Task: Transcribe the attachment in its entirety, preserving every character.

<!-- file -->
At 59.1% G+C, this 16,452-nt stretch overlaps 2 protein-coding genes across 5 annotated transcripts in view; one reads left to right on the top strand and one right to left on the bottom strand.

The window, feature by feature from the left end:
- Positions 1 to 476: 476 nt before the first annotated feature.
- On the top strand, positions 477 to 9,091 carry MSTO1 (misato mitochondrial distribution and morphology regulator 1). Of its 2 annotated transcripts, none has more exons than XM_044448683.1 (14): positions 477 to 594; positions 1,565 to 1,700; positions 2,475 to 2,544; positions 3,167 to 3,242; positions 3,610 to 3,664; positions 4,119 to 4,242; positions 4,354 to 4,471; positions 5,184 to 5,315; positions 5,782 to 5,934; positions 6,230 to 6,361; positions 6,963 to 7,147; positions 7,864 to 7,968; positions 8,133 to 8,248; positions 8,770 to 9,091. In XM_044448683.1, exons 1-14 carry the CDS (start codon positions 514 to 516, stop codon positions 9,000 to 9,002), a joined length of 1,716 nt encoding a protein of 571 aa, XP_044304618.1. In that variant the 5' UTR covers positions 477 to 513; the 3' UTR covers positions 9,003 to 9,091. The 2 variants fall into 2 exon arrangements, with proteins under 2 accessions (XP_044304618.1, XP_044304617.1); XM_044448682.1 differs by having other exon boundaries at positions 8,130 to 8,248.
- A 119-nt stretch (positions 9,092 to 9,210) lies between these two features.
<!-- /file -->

At 59.1% G+C, this 16,452-nt stretch overlaps 2 protein-coding genes across 5 annotated transcripts in view; one reads left to right on the top strand and one right to left on the bottom strand.

The window, feature by feature from the left end:
- Positions 1 to 476: 476 nt before the first annotated feature.
- On the top strand, positions 477 to 9,091 carry MSTO1 (misato mitochondrial distribution and morphology regulator 1). Of its 2 annotated transcripts, none has more exons than XM_044448683.1 (14): positions 477 to 594; positions 1,565 to 1,700; positions 2,475 to 2,544; positions 3,167 to 3,242; positions 3,610 to 3,664; positions 4,119 to 4,242; positions 4,354 to 4,471; positions 5,184 to 5,315; positions 5,782 to 5,934; positions 6,230 to 6,361; positions 6,963 to 7,147; positions 7,864 to 7,968; positions 8,133 to 8,248; positions 8,770 to 9,091. In XM_044448683.1, exons 1-14 carry the CDS (start codon positions 514 to 516, stop codon positions 9,000 to 9,002), a joined length of 1,716 nt encoding a protein of 571 aa, XP_044304618.1. In that variant the 5' UTR covers positions 477 to 513; the 3' UTR covers positions 9,003 to 9,091. The 2 variants fall into 2 exon arrangements, with proteins under 2 accessions (XP_044304618.1, XP_044304617.1); XM_044448682.1 differs by having other exon boundaries at positions 8,130 to 8,248.
- A 119-nt stretch (positions 9,092 to 9,210) lies between these two features.